In the university system, the assessor would be a faculty member with expertise in the content area and responsibility for teaching the course being challenged. PLAR is only available to a student if sufficient evidence is provided that the course material was acquired outside a degree program at the University or for courses from another University for which transfer credit is not granted. The learner has the primary responsibility for preparing the evidence that learning has taken place and that it contributes to an appropriate balance of theory and practical application found in a university-level course.
The challenge for credit process will enable us to place students more appropriately so that they are more motivated to learn.
Students who are bored or frustrated because they are required to re-take subject content that they already know or can apply are not motivated to learn. Second, exemption from a course or recognition for learning achieved enables adult students to save time, the most crucial factor for working adults with family responsibilities; this too can be linked to motivation to complete a degree. If the PLAR process enables students to enter programs, the presence of adult students with ï¿½real worldï¿½ experience usually enhances the interaction in a classroom, and can be a benefit to both younger students and the professor.
Recognition of prior learning through PLAR is seen as saving students time and money and facilitating such students to progress through a program at a faster rate, thus allowing graduates to enter the workforce sooner.
PLAR and transfer credits
It is important to distinguish between PLAR and the transfer of credits from other academic institutions. Transfer of credits involves the evaluation and recognition by the University of the formal course experience gained by the student at other institutions. Formal mechanisms are already in place to determine the equivalence referred to, and to effect the credit transfer.
PLAR, on the other hand, proposes a mechanism whereby credit is granted to those students who can demonstrate that they have mastered the knowledge and skills associated with the satisfactory completion of specific University courses but have not taken formal courses in the subject area(s). Such mastery may have been acquired, for example, through work experience, independent study, or from non-degree courses. In the absence of formal acknowledgment of competence by an appropriately accredited institution, the student can challenge the appropriate course(s) offered by the University.
Challenge for Credit process
The challenge for credit process could include one or more assessment methods, including written and/or oral examinations, performance evaluations, research papers, interviews, standardized tests, and portfolios. All of these assessments require that the individual demonstrate, to one or more qualified faculty members, that the equivalent knowledge and skills have been acquired. Students who successfully complete the challenge process may then be granted an exemption, a prerequisite waiver, or advanced standing in a program.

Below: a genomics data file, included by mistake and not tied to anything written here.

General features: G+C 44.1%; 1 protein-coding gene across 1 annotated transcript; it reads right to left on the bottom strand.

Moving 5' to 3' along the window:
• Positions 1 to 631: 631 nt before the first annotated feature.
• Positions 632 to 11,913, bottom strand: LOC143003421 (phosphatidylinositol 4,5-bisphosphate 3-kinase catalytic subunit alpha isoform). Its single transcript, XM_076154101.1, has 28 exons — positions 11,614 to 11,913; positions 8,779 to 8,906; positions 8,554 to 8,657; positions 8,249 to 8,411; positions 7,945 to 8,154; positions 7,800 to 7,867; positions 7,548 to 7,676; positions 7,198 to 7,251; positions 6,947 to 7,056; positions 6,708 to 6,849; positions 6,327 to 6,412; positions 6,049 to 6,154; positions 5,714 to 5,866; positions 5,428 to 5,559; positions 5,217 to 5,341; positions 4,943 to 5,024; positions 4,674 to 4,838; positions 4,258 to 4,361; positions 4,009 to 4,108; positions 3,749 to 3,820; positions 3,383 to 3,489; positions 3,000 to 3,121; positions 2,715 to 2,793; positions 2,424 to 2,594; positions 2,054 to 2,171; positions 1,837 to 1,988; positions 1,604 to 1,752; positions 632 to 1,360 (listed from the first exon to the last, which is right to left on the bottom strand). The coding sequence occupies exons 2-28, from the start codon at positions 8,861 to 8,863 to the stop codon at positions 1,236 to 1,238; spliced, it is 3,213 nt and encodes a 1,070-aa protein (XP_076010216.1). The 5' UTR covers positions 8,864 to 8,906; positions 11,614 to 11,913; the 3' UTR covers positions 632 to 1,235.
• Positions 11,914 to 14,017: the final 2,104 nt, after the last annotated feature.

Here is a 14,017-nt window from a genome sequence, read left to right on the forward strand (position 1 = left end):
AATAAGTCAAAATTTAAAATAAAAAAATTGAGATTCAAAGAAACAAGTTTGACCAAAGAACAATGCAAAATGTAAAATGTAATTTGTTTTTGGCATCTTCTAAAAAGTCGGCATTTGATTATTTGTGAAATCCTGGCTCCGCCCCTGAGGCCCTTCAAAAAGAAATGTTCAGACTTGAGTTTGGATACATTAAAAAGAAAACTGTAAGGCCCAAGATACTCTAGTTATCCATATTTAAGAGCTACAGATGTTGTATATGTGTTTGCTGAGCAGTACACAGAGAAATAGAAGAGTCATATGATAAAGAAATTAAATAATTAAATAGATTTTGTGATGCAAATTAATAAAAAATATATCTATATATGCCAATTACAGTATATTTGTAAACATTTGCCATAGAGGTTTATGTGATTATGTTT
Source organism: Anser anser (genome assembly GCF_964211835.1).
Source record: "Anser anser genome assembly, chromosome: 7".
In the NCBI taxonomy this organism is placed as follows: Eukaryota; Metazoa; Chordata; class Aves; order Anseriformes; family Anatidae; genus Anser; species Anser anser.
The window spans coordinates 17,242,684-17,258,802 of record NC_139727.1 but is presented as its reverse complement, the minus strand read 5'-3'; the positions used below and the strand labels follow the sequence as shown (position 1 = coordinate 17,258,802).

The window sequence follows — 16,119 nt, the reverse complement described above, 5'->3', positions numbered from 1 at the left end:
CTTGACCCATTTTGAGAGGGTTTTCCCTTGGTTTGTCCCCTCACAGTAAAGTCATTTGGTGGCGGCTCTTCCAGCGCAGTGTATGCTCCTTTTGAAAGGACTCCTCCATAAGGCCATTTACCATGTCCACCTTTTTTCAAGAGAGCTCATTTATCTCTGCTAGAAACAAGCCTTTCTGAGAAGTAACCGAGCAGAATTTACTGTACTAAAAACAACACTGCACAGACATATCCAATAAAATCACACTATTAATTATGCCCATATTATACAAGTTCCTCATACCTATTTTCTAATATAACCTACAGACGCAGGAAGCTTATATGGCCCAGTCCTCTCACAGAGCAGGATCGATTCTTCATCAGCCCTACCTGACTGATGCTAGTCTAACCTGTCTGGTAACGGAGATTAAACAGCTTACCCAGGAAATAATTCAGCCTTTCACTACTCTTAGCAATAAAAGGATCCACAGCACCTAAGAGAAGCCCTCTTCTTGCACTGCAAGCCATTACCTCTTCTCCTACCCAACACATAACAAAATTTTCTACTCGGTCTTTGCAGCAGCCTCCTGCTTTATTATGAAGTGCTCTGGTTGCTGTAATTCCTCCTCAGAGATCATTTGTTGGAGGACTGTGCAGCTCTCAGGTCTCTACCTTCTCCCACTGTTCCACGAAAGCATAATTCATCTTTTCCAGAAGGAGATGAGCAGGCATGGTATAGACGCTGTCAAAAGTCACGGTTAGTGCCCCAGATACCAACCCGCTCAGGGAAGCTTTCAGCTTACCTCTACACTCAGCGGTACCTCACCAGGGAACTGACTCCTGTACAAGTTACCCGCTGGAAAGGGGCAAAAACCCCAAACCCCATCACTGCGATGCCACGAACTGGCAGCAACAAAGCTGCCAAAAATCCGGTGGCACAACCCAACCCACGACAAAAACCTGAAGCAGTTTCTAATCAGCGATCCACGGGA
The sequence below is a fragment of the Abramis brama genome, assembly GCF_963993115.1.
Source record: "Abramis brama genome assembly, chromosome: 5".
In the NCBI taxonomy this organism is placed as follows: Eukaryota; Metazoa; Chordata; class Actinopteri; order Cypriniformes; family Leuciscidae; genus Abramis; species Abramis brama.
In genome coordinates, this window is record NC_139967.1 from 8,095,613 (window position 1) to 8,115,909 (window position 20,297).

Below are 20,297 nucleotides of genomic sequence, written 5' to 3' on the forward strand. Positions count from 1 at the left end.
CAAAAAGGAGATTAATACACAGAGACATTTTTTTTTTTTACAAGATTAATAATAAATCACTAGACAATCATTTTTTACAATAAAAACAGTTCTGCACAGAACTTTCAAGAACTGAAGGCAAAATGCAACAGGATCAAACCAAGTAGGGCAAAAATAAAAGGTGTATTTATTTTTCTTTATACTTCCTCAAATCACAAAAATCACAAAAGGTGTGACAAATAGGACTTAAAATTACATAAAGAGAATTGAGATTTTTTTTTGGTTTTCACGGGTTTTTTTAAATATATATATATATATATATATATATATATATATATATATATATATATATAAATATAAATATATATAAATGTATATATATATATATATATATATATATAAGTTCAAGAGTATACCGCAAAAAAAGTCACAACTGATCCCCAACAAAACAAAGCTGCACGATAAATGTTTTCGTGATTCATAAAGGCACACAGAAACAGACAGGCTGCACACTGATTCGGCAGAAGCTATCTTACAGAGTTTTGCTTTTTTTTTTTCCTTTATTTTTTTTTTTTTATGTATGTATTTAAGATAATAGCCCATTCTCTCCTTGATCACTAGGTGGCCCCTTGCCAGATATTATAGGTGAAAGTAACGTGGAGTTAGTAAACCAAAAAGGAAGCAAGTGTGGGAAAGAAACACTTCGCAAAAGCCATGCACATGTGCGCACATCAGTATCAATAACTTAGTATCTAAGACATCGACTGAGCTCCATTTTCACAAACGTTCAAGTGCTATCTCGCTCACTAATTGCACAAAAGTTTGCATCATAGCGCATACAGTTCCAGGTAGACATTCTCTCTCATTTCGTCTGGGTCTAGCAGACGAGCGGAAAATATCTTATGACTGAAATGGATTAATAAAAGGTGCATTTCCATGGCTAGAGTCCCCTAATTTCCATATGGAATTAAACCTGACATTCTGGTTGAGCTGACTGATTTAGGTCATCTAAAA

Many universities provide a challenge for credit option for students; some have in place a mechanism for students to submit portfolios which are reviewed for general credits toward specified programs. Appendix A provides an excerpt from a British Columbia study that surveyed Canadian universities about their policies with respect to prior learning assessment.
In summary, the demand for PLAR is coming from working adults who already have much professional experience and some postsecondary education (e.g., a SIAST diploma) but not necessarily a degree. These include nurses and agriculture and forestry sectors managers. There are also a large number of former federal civil servants who have been devolved to the provinces and are required to obtain a degree in order to advance, not necessarily in their area of practice, but perhaps in the liberal arts. Government departments such as Post-Secondary/Advanced Education have recognized the need for PLAR and have started to provide human and some financial resources towards PLAR processes in post-secondary institutions in order to facilitate recognition of academic prior learning.
Principles for the Challenge for Credit Process at the University of Saskatchewan
The following principles are recommended for those departments and non-departmentalized colleges which plan to offer a challenge for credit option for students who have acquired substantial learning in a non-traditional environment and wish to demonstrate that their learning is equivalent to courses offered at the University of Saskatchewan.
1. Each department or non-departmentalized college which opts into the challenge for credit process has the responsibility of determining which of its courses may be subject to a challenge. This information should be reviewed and updated annually and distributed to the Office of the Registrar.
2. Credit should be awarded for learning stemming from experiences outside the context of formal courses at a university, and not simply as recognition of that experience per se.
3. Students may apply for the challenge for credit process only after they have been admitted into the University of Saskatchewan.
4. Students who have applied for transfer credit evaluation may not apply for credit by challenge until the transfer credit evaluation of their previous university or college program has been completed.
5. Students cannot challenge a course in which they are presently enrolled, or in which they had previously been enrolled past the add/drop deadline, either at the U of S or at another instutition.
6. Subject to Principle #5, students may submit an application to challenge for credit at any time during the academic year, and at any time during their academic careers.